1. How come BJP got 16 seats less than last time yet increased its vote share by 1%?
The strangest thing about this Gujarat election is that BJP suffered a significant loss of seats, dropping from 115 in 2012 to just 99 in 2017, and yet its vote share (percentage of votes it got out of total votes polled) increased by 1%. This riddle is resolved if you look at margins of victory. Average margin of victory for BJP was 29,970 while for Congress it was 13,354. Since BJP was winning more of the urban seats than congress, this means that it got much more votes in urban areas than its rival. In rural areas, Congress had an average margin of just under 13,000 in the 52 seats it won. As many as 11, of the 52 seats were won by margins of under 5,000. In contrast, in the 39 rural seats it won, BJP had an average margin of nearly 18,000. The same pattern held for the urban seats too, with BJP averaging margins of over 26,000 in its 26 wins while the Congress average just about 14,000 in its wins. All this can be put in another way: Congress support was more evenly spread whereas BJP’s support was much more pronounced in urban areas. However, in sum, BJP still leads Congress by almost 6 percentage points margin. Another notable fact is that votes gathered by other parties and independents dipped sharply from 13% to 8% indicating a sharper polarization between the two main rivals.
2. Did BJP lose in rural areas?
The answer is yes if you look at seats but no if you look at how much of the vote they got (vote share). First, let’s look at seats only. In the 98 rural seats, BJP’s tally went down from 50 in 2012 to 40 in 2017. Congress gained 12 seats moving from 43 to 55. In semi-urban (‘rurban’) seats, BJP lost 4 seats while Congress gained 5. In urban areas, BJP retained 33 seats compared to 35 in 2012 while Congress improved from 4 to 6.
Turning to vote shares, the picture is different. BJP improved its vote share in rural areas by one percentage point and in semi-urban areas by five percentage points. In urban areas BJP retained its dominant position with about 59% vote shares in both 2012 and 2017. The Congress pulled abreast of BJP in rural areas but continued to lag behind its rival in semi-urban and urban areas.
3. Did the Patidar agitation help Congress or was it farmers’ anger?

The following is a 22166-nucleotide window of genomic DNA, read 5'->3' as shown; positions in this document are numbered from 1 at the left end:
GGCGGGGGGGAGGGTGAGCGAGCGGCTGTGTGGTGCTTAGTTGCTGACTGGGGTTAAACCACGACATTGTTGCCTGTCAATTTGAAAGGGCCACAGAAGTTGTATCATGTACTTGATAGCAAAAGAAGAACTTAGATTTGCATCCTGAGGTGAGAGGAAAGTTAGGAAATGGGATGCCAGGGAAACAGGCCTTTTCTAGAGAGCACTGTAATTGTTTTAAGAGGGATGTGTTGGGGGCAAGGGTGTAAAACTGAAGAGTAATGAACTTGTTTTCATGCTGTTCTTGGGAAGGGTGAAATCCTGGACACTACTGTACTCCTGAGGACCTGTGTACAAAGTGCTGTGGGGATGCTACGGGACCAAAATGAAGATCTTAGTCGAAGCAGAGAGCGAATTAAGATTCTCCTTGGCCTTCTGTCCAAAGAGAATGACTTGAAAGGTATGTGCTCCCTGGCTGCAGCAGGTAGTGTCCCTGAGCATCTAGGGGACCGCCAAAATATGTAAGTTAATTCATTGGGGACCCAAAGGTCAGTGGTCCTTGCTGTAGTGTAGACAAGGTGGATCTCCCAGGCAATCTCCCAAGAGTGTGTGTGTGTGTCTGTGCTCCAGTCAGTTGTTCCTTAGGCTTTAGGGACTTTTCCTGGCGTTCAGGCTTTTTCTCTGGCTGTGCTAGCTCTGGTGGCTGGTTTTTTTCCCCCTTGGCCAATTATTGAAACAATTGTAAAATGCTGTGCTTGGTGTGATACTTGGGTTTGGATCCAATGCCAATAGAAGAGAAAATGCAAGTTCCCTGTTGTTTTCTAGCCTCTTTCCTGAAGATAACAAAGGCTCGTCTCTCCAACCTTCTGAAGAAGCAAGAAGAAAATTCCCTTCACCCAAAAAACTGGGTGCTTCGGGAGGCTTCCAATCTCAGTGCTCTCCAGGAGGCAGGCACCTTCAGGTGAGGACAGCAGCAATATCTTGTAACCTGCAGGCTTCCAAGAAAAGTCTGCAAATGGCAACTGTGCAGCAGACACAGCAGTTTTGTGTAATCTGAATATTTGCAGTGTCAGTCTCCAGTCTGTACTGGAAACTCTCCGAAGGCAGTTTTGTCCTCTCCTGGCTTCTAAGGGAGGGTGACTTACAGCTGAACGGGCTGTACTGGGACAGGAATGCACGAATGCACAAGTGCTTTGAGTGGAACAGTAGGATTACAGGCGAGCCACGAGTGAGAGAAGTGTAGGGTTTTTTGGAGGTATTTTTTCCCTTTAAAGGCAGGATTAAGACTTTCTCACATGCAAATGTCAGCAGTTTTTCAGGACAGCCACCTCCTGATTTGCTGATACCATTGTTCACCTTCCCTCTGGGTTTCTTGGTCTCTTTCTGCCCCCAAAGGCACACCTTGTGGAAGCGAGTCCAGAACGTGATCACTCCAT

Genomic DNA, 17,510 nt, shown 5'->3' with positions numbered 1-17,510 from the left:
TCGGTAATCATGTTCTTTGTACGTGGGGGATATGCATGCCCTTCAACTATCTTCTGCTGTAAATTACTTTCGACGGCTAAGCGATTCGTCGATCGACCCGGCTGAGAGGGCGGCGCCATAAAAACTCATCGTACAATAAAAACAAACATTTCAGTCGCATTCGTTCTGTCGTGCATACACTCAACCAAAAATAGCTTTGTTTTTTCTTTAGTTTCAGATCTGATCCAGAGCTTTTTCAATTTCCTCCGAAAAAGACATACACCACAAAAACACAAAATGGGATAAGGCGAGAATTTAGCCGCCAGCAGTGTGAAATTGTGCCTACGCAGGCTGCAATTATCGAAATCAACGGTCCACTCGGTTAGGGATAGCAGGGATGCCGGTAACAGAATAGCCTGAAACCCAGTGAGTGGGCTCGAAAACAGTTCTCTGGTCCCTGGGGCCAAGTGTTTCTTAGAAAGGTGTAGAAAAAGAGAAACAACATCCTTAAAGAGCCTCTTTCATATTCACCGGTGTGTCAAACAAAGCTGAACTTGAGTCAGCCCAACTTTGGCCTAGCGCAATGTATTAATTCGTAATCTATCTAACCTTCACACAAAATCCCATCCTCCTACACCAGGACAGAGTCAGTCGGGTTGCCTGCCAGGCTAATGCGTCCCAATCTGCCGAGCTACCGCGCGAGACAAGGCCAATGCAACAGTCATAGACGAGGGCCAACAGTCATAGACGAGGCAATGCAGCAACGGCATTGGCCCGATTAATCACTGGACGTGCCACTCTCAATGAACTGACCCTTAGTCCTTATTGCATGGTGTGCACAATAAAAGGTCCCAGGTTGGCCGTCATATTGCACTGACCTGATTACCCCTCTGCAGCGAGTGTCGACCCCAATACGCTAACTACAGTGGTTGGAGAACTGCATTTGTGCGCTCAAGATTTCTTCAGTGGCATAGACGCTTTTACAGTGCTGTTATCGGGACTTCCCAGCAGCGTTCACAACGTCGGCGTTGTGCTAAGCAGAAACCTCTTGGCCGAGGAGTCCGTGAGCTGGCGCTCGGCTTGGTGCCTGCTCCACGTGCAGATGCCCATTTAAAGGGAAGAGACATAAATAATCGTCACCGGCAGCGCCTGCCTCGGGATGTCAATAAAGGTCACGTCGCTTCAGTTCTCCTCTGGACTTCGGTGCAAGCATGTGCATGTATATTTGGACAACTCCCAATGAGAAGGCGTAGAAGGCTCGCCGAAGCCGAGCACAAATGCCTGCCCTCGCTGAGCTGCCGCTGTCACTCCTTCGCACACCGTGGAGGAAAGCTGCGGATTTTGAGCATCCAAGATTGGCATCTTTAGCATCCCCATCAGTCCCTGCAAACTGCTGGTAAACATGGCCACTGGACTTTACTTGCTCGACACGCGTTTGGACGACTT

There are an estimated 52 seats with over 20% presence of Patidars. Although BJP won 28 seats this time, down from 36 in 2012, its vote share slightly increased from 49% to 50%. But Congress gained significantly improving its tally from 14 to 23 seats and vote share from 36% to 43%. Clearly, it had gained in this segment which mainly lies in the Saurashtra region of the state. However, this belt is also where farmers’ distress was at its height due to crashing prices of groundnuts and other produce. Their anger turned against BJP and a significant shift to Congress took place. Whether it can be described as a Patidar effect is uncertain. This view is bolstered by the fact that in urban centres of Gujarat, like Surat, many of the Patidar dominated seats did not go to Congress.
4. Who did better among Dalits and Adivasis?
The only measure for finding out the political choices of Dalits and Adivasis is to look at seats reserved for SC and ST candidates respectively. Among the 13 SC reserved seats, Congress improved its tally from 3 in 2012 to 5 this time round, with its vote share increasing only marginally from 40.6% to 41%. The BJP tally dipped from 10 to 7 but its vote share remained almost the same at 48.7% compared to 48.4% in 2012.
Among the 27 seats reserved for STs, Congress retained its dominant position, increasing its tally from 16 in 2012 to 17, with vote share going up from 45.6% to 46.2%. BJP on the other hand declined from 10 to 9 seats but increased its vote share from 40% to 45%.
As can be seen, BJP trails the Congress in terms of vote share among the tribal seats though it is significantly ahead of Congress in dalit seats.
5. What does high NOTA share and low voter turnout indicate?
Both things indicate the same thing: voter disillusionment. NOTA (None Of The Above) is an option on the EVM for those who do not want to vote for any of the contestants. In Gujarat this time, about 1.8% votes (5.5 lakh) were cast for NOTA. There were 29 seats where the winning margin was less than the NOTA votes in the seat. In the context of the election campaign and political atmosphere, where incumbent BJP was under siege, this probably indicates that the NOTA voters were mostly disillusioned with BJP but not impressed by Congress.
In a similar was, the lower rate of polling or turnout can be seen. Turnout dropped from about 72% in 2012 to 68% in 2017. Given the high pitched campaign with PM Modi, 30 Cabinet ministers, and 7 chief ministers from other states campaigning for BJP, not going for voting can only mean a disillusionment and anger at the choices on offer.